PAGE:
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April 21, 2018



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The pitcher as a catcher, is this a marriage made in heaven?

Because of the high incidence of elbow injuries that is currently plaguing youth pitchers, we have to look at all possible contributing issues and be aware of all situations that may be putting our pitchers at risk.  One of these controversial issues is the pitcher also playing the position of catcher.

My colleagues at the American Sports Medicine Institute felt so strongly that the combination of pitching and catching was a bad match, that it was on their recommendation that the Little League changed the rules in 2008 to say that a pitcher being removed from a game could not be put into a game on that same day as a catcher.  While that was the only change they made, leaving unanswered questions and issues about play on the following day or on any other day for that matter, at least a change in the right direction was made.

I know that as parents and coaches, you want to do the right thing.  I also know that we want the boys to get as much exposure to playing as possible.  Unfortunately, with the climate of youth baseball today and the lack of a real off-season, decisions may have to be made from a more serious perspective.  Making an informed decision about some of the most pressing issues is the best that you can be expected to do and it is my job to give you the food for thought that can help guide you.

Here are some issues that you should contemplate and possibly act on when it comes to the pitcher as a catcher…a marriage that really isn’t made in heaven.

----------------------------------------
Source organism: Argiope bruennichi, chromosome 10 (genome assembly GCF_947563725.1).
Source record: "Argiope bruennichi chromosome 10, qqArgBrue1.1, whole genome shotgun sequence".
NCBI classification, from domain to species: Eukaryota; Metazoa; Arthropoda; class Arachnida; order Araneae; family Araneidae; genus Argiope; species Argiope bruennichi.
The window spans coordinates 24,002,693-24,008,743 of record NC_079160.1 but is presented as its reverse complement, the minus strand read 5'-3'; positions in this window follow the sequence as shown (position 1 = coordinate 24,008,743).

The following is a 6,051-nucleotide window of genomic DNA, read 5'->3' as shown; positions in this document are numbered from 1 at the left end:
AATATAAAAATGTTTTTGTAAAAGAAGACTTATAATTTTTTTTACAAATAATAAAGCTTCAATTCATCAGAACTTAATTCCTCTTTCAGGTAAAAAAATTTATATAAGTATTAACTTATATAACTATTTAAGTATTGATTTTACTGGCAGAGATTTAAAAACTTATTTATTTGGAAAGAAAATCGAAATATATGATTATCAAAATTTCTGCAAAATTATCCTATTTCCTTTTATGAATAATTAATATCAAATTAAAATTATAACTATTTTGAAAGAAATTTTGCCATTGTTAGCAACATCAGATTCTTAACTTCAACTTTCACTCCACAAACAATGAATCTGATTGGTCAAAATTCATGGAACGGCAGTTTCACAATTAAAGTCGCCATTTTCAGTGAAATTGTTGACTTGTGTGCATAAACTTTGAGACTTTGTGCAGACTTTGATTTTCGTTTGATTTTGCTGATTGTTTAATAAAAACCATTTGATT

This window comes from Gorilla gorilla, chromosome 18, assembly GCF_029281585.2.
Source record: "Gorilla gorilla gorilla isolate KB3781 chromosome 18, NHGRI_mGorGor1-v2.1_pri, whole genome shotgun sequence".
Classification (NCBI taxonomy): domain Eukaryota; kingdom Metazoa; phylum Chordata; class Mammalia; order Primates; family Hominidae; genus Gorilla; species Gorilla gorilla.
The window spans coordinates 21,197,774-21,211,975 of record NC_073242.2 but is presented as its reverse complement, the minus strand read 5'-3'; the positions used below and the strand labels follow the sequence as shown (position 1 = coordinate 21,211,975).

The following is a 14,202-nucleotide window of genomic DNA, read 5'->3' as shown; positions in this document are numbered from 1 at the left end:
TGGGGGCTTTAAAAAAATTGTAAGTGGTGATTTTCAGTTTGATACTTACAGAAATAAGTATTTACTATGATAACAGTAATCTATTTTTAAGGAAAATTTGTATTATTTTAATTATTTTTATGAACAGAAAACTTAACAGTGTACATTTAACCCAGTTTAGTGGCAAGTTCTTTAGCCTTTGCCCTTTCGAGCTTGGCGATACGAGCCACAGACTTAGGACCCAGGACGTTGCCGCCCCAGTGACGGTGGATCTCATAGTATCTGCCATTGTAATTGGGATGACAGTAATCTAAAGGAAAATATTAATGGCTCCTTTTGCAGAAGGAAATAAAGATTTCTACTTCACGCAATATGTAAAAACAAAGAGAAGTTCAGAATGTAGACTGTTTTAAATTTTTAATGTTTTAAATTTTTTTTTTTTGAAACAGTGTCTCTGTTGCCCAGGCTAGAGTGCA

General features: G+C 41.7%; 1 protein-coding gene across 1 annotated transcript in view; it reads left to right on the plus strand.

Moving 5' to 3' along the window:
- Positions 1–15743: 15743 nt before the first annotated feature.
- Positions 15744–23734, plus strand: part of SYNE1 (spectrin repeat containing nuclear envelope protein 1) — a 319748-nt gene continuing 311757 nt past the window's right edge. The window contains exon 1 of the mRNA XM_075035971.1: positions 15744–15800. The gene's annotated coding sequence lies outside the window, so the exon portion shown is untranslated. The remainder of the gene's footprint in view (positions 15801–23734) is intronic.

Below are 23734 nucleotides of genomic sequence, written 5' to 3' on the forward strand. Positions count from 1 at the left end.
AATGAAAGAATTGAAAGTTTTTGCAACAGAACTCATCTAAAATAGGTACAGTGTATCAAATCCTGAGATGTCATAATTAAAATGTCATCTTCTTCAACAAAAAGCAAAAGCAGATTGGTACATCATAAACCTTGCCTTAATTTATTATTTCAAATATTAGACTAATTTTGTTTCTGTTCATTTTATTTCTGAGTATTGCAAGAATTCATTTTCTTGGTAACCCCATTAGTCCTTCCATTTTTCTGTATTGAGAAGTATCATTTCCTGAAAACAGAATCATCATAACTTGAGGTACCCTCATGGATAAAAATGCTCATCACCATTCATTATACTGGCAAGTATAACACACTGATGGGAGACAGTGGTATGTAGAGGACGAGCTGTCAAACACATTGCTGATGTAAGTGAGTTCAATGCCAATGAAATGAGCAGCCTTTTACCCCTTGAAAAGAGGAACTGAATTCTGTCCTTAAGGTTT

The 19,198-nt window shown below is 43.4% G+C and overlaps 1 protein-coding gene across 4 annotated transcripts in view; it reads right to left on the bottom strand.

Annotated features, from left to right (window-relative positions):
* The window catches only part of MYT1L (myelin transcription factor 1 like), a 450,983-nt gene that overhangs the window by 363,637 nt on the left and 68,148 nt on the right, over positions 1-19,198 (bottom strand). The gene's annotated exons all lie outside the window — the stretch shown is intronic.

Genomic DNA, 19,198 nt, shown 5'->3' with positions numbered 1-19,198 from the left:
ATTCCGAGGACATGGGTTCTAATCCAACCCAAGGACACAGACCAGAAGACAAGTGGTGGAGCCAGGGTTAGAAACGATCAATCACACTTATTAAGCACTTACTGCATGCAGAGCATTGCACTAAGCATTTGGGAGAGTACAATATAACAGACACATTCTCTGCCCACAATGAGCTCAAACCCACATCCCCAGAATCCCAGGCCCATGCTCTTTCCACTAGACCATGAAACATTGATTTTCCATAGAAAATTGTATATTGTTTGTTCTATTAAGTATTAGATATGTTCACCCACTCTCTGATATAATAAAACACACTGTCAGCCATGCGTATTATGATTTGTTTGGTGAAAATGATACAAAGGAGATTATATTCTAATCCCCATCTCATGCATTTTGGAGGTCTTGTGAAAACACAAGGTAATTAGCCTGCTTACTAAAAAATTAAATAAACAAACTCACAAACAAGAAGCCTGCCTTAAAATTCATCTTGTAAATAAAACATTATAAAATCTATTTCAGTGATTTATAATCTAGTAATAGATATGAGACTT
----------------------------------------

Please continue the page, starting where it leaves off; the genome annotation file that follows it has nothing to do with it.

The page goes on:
• The pitcher and catcher are the two positions on the team that throw the highest volume of balls. Is it a good idea to use the same guy for both of those positions?
  • The catcher actually throws more throws than a pitcher, some of which have as much intensity as the pitcher.
  • When he does throw to a base, in addition to the speed,  he has to use varied arm slots, i.e., whatever is necessary to get the ball to its destination quickly.
  • We usually just think of a pitcher’s pitch count.  What  about a total “throw” count if the pitcher pitches on Saturday and catches on Sunday?
  • As far as playing the position of catcher the day after pitching:  even though the rules do not prohibit it, remember, the pitcher’s shoulder is in repair.  Interruption to recovery can cause fatigue or contribute to a poor pitching performance the next time on the mound.
  • Every young pitcher has to learn good pitching mechanics and in order to do this, he must practice consistently.  An appropriate arm angle and consistent arm slot is mandatory for solid mechanics and playing a second position that requires a high volume of throws with different mechanics may create “physical” and “motor” confusion for the pitcher.
  • At the youth level, playing more than one position is developmental for the boy as well as necessary within the team structure.  Since all the other positions have less throwing requirements than the catcher, there may be another position that blends better with pitching.
  • The trauma that occurs inside the body is an invisible entity. It may take years for it to show-up as an injury.  But when it does show-up, it is usually from an accumulation over time.

The most important point I want to make is the following:  the pitchers that are at the greatest risk of injury are the pitchers that are of a higher caliber.  The pitcher who plays as a catcher is doing so because he is good in both positions as is playing at a higher level.  This means that his risk and vulnerability are doubled.

While I know this throws a wrench into a lot of things, including the fun that the player probably has playing both positions, always remember… elbow and shoulder problems are not fun and it is just a matter of time before something happens. Do all you can to get a jumpstart on the rules that I know are probably right around the corner.